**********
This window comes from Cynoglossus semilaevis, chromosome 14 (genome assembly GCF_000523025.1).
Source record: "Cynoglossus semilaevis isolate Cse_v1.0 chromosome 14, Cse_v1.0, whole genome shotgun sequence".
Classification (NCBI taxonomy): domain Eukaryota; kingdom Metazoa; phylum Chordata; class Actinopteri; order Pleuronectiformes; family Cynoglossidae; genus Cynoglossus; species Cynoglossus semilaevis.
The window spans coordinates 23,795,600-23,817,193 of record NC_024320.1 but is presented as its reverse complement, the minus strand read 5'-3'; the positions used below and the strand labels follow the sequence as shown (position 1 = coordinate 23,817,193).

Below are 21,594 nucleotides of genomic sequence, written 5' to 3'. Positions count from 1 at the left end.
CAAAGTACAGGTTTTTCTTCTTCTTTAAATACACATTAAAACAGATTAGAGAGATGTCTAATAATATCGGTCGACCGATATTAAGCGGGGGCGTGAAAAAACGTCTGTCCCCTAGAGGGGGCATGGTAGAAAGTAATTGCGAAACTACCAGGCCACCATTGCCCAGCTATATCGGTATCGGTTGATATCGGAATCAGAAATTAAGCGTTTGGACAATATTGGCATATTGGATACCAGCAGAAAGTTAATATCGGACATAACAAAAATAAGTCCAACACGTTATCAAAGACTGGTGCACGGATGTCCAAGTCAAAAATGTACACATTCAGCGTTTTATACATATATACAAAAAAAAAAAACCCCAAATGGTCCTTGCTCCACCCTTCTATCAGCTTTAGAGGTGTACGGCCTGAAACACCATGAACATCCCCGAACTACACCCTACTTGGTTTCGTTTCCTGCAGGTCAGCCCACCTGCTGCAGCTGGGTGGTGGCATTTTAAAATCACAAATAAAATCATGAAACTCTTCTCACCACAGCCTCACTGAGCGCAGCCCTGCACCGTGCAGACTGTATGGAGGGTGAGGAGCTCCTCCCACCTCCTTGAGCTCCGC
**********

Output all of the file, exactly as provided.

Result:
This window comes from Cynoglossus semilaevis, chromosome 14 (genome assembly GCF_000523025.1).
Source record: "Cynoglossus semilaevis isolate Cse_v1.0 chromosome 14, Cse_v1.0, whole genome shotgun sequence".
Classification (NCBI taxonomy): domain Eukaryota; kingdom Metazoa; phylum Chordata; class Actinopteri; order Pleuronectiformes; family Cynoglossidae; genus Cynoglossus; species Cynoglossus semilaevis.
The window spans coordinates 23,795,600-23,817,193 of record NC_024320.1 but is presented as its reverse complement, the minus strand read 5'-3'; the positions used below and the strand labels follow the sequence as shown (position 1 = coordinate 23,817,193).

Below are 21,594 nucleotides of genomic sequence, written 5' to 3'. Positions count from 1 at the left end.
CAAAGTACAGGTTTTTCTTCTTCTTTAAATACACATTAAAACAGATTAGAGAGATGTCTAATAATATCGGTCGACCGATATTAAGCGGGGGCGTGAAAAAACGTCTGTCCCCTAGAGGGGGCATGGTAGAAAGTAATTGCGAAACTACCAGGCCACCATTGCCCAGCTATATCGGTATCGGTTGATATCGGAATCAGAAATTAAGCGTTTGGACAATATTGGCATATTGGATACCAGCAGAAAGTTAATATCGGACATAACAAAAATAAGTCCAACACGTTATCAAAGACTGGTGCACGGATGTCCAAGTCAAAAATGTACACATTCAGCGTTTTATACATATATACAAAAAAAAAAAACCCCAAATGGTCCTTGCTCCACCCTTCTATCAGCTTTAGAGGTGTACGGCCTGAAACACCATGAACATCCCCGAACTACACCCTACTTGGTTTCGTTTCCTGCAGGTCAGCCCACCTGCTGCAGCTGGGTGGTGGCATTTTAAAATCACAAATAAAATCATGAAACTCTTCTCACCACAGCCTCACTGAGCGCAGCCCTGCACCGTGCAGACTGTATGGAGGGTGAGGAGCTCCTCCCACCTCCTTGAGCTCCGC